Creating an interesting story with characters that act in a believable way is extremely difficult and, at times, defeats all writers. Most stories are weak in places. We accept that. What is often less acceptable is the way stories are written, the careless use of language, and  the use of similes and metaphors that not only fail to illuminate the writer’s meaning but also confuse the reader. Lucy Boston cannot be accused of any such faults. When we read Lucy Boston’s books we receive a masterclass in the art of describing nature in her many different moods. How might a writer, for example, describe a storm, a stone giant on a winter’s night, a gorilla and his family moving through an equatorial forest? Such phenomena present no problem to Lucy Boston. How writers must wish when engaged on that desperate business of description that the spirit of Lucy Boston would hover near and that she would throw to them some description that she never got round to using herself: it is unlikely to be surpassed by anything they will write.

Thomas Macaulay writes of Killarney, Co. Kerry, Ireland

November 5, 2013 § Leave a comment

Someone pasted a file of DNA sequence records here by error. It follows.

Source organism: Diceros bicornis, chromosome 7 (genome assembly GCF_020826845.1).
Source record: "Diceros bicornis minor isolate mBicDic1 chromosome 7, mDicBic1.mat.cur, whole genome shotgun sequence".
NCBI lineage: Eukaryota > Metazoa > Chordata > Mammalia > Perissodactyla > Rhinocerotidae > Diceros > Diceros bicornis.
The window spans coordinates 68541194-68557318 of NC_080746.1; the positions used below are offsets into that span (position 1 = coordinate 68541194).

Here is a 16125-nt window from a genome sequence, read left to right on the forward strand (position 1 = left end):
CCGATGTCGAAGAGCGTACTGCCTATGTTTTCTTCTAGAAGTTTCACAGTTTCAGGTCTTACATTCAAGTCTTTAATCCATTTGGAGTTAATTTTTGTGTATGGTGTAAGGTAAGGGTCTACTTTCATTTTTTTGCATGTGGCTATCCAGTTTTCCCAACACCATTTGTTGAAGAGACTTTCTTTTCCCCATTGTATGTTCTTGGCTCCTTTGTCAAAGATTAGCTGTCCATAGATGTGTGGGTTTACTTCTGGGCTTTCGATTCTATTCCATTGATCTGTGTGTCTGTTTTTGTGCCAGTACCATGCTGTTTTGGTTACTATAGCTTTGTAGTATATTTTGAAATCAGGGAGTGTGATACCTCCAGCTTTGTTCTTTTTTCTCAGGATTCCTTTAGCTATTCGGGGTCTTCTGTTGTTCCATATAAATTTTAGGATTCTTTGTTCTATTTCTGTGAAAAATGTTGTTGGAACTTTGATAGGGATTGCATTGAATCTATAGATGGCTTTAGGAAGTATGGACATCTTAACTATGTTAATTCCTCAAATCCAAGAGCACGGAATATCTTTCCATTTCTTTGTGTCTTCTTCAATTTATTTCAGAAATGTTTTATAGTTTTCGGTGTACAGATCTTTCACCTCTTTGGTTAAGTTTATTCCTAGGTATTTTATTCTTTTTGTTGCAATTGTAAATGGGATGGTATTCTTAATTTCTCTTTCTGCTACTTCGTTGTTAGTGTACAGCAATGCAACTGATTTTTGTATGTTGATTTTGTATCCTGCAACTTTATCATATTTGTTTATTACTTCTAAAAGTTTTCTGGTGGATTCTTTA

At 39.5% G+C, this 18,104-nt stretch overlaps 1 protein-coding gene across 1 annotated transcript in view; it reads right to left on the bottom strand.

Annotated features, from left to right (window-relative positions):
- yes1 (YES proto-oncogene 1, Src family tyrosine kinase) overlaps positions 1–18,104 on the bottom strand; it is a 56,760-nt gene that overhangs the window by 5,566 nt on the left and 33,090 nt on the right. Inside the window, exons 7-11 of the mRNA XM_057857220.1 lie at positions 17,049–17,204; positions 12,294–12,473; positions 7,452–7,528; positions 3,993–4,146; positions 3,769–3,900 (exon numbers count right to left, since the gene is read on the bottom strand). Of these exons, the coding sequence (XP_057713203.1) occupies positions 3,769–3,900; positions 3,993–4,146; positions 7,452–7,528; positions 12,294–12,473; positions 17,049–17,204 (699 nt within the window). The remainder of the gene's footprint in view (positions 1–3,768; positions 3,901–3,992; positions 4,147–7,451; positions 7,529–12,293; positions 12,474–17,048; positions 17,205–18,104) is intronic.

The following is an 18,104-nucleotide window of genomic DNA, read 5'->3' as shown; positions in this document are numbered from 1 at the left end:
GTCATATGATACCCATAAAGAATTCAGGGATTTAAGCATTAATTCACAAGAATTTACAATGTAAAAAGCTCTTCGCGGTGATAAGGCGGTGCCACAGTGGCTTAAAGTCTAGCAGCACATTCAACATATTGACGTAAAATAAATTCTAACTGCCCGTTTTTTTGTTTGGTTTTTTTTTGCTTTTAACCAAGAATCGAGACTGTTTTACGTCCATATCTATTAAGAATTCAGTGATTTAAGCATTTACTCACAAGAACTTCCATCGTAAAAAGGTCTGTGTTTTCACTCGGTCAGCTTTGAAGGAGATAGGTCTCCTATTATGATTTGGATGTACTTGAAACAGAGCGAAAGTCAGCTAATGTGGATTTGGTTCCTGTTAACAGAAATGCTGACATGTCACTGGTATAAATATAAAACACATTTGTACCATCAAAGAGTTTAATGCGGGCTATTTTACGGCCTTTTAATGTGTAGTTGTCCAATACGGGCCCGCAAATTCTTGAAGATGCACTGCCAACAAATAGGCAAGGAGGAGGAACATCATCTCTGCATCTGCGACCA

Killarney is worth some trouble, Macaulay writes to Mr. Ellis. I never in my life saw anything more beautiful; I might say, so beautiful. Imagine a fairer Windermere in that part of Devonshire where the myrtle grows wild. The ash-berries are redder, the heath richer, the very fern more delicately articulated than elsewhere. The wood is everywhere. The grass is greener than anything that I ever saw. There is positive sensual pleasure in looking at it. No sheep is suffered to remain more than a few months on any of the islands of the lakes. I asked why not, I was told that they would die of fat; and, indeed, those that I saw looked like Aldermen who had passed the Chair.  (Macaulay visited Killarney in August 1849)

One of the boatmen gloried in having rowed Sir Walter Scott and Miss Edgeworth, twenty-four years ago. It was, he said, a compensation to him for having missed a hanging which took place that very day.  From Killarney, 24th August 1849

From The Life and Letters of Lord Macaulay by his nephew George Otto Trevelyan

I borrowed this book on 28th of September 2013 from Hornsey Library’s reserve stock. The borrower before me was supposed to return the book by 21st September 1972.